Patriots roster reset: Dont’a Hightower must truly lead new-look LB unit

Over the next few weeks, as we crawl closer to the hopeful opening of Patriots training camp later this summer, will take a position-by-position look at the New England roster following an eventful offseason of comings and goings.


Roster: Dont’a Hightower (9th year), Ja’Whaun Bentley (3rd), Brandon Copeland (6th), Shilique Calhoun (5th), Josh Uche (rookie), Anfernee Jennings (rookie), Cassh Maluia (rookie), Brandon King (6th), Terez Hall (1st), De’Jon Harris (rookie), Kyahva Tezino (rookie),

Key Additions: Josh Uche (2nd RD), Anfernee Jennings (3rd RD), Brandon Copeland (FA/Jets)

Key Losses: Kyle Van Noy (FA/Dolphins), Jamie Collins (FA/Lions), Elandon Roberts (FA/Dolphins)

Projected Starters: Dont’a Hightower, Ja’Whaun Bentley, Shilique Calhoun

Biggest Question: How will the Patriots defense fill the massive void left by the free agent departure of versatile veterans Kyle Van Noy and Jamie Collins?

Key Stat: 2 – Number of Patriots front-seven defenders to play in at least 80-percent of the defensive snaps a year ago. That short list included Kyle Van Noy (80.7-percent, 15 starts/15 games played) and Jamie Collins (80.65-percent, 15 starts/16 games played), both of whom left New England via free agency this offseason.

Overview: The Patriots linebacker group and defense as a whole lost two of its most versatile, active and productive players this offseason with the free agent departures of Kyle Van Noy and Jamie Collins. While Van Noy (56 tackles, 6.5 sacks, 3 PD, 3 FF, 2 FR) had been a mainstay of the front the last few years, Collins returned to New England in 2019 and was a Defensive Player of the Year candidate early in the year while leading New England in tackles (80) and sacks (7). Collins also had three interceptions, 7 PD, tied Van Noy for the team lead with 3 FF and had a fumble recovery. Between the two that leaves a massive hole in terms of versatility, leadership and production on the defensive front. Not only will it not be easily filled, there aren’t really even obvious, sure-fire options to do it. One certainty, though, is that at the age of 30 former first-round pick Dont’a Hightower continues to chug along as the leader of the linebacker unit that will undergo a youth movement this fall. Coming off a season in which he started all 15 games he played in while finishing second on the squad with 71 tackles, along with 5.5 sacks and a fumble recovery, Hightower will asked to be a playmaker on the field and a leader off it with a young group around him. Three of the key youngsters hopeful of an impact in 2020 are third-year veteran Ja’Whuan Bentley and a pair of rookies in second-round pick Josh Uche and third-round option Anfernee Jennings. Bentley is an inside linebacker type who actually started two of the first three games of his rookie season in 2018 as a fifth-round pick before landing on IR. Last fall he was a quiet contributor (playing 27-percent defensive snaps while starting two of 16 games played). Now, he may be the second most important linebacker behind Hightower. Uche and Jennings are interesting rookies in that they bring differing but potentially complementary skills sets to the front. Uche is an undersized by strong edge player who is most proven and built for the pass rush coming out of Michigan. Jennings is a long edge player out of Alabama known as much for his work against the run as the pass, although he did lead the Tide with eight sacks last fall. If one or both can play at least an impact rotational role on the edge – blending in with veterans like John Simon, Chase Winovich and others – it could be a nice step toward life after Van Noy/Collins. Brandon Copeland is a noteworthy veteran newcomer with intriguing size and athleticism for the edge. Though he’s been as much a contributor on special teams as anything else in his career, he did start 10 games for the Jets two years ago while recording five sacks. Returning veteran Shilique Calhoun is notable as a former third-round pick with impressive size and athleticism, starting one of the 15 games he played in his first season in New England a year ago. It wouldn’t be surprising to see his role and impact grow this coming fall, maybe even as a starter. The rest of the depth chart is filled out with special teams veteran Brandon King, who’s a linebacker in name only and is returning from IR, and a handful of longshots. Of that group, sixth-round pick Cassh Maulia might have the most upside as a runaround, tackle-machine type and special teams option.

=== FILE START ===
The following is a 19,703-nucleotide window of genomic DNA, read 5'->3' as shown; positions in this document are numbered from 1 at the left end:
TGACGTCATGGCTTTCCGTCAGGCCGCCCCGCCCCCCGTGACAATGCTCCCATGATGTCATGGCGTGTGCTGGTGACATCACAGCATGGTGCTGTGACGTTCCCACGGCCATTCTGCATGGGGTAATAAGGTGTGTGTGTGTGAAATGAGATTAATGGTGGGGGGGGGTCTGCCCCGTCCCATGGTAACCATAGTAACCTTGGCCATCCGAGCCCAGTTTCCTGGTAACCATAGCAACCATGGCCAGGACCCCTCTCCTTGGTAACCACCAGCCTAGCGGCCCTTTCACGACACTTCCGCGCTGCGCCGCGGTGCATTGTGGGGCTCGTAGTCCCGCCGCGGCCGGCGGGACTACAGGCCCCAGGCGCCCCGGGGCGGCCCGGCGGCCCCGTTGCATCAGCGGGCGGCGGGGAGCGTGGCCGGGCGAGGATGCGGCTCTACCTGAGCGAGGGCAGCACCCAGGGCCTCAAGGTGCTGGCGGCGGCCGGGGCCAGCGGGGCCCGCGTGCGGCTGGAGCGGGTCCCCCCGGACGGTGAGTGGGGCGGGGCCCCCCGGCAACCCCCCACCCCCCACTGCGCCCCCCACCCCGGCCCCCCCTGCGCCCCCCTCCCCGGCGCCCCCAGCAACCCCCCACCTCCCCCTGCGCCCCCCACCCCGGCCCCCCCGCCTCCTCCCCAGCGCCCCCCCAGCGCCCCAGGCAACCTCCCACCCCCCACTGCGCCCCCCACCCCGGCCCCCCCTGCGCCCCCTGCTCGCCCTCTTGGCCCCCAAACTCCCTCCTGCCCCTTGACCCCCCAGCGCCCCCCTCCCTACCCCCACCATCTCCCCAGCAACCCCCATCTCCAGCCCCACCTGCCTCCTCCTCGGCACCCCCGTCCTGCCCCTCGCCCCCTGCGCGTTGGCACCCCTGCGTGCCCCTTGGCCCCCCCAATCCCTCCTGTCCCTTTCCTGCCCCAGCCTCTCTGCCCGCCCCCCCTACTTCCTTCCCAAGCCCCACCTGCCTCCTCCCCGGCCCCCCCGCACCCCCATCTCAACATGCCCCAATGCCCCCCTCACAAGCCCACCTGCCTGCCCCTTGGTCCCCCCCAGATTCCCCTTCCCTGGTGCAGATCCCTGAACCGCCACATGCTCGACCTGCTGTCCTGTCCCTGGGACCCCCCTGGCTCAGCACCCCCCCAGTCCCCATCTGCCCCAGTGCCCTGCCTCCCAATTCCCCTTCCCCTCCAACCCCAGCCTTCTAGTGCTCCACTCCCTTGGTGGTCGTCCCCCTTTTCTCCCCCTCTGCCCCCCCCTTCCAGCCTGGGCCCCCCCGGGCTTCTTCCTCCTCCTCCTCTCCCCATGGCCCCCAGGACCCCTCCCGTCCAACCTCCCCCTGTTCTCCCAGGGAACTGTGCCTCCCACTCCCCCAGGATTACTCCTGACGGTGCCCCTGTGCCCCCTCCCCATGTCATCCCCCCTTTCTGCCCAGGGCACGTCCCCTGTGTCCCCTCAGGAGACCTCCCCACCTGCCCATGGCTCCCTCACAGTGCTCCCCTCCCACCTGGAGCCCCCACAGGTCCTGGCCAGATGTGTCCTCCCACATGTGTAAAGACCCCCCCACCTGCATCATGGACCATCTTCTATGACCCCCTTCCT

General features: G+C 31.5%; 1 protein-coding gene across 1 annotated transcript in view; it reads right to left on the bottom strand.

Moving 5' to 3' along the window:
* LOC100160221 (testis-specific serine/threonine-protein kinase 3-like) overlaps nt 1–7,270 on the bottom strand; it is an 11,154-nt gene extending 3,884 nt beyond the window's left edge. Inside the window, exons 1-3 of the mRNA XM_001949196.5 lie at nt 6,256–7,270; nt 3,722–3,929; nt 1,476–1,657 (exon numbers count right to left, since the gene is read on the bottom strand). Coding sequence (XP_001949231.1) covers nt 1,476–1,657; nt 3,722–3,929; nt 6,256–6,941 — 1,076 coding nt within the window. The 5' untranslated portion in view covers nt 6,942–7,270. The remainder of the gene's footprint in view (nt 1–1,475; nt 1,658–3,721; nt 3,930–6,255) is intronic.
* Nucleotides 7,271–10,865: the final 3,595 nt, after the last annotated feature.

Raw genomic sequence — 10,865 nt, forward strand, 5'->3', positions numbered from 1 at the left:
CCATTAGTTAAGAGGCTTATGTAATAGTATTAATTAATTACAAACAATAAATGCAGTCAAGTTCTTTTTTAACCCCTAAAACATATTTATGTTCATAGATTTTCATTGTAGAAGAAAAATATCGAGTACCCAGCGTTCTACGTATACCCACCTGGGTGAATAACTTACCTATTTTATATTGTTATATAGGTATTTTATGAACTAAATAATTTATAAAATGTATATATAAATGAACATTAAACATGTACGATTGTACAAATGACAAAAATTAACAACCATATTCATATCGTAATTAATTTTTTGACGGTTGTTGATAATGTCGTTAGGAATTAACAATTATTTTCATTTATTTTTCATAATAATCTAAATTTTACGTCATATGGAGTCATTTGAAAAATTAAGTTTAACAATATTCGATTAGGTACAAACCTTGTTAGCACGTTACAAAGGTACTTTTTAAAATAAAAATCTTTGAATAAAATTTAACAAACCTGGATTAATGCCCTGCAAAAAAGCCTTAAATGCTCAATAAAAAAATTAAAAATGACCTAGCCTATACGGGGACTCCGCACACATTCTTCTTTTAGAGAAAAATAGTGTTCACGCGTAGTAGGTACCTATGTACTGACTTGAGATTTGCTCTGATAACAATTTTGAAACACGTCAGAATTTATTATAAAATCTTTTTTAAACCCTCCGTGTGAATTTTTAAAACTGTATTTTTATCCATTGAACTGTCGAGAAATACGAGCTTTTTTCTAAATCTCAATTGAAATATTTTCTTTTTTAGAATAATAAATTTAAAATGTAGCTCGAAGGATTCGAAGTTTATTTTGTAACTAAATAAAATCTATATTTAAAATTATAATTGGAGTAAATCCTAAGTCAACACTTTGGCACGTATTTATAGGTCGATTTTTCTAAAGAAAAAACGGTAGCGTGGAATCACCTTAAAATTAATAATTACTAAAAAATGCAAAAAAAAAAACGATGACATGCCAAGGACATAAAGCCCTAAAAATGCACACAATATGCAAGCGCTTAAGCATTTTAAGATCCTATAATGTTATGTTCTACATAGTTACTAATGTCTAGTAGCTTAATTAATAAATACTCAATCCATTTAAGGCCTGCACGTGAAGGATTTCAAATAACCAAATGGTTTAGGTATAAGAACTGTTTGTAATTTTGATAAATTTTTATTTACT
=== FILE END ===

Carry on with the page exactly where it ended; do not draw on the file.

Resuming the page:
Power Rating (1-5): **

Aging veteran Dont’a Hightower remains to lead a young group that must step up to the challenge. New England asks its linebacker to do a lot in its multiple fronts, so there could be some ups and downs with the transition of talent in the group in 2020.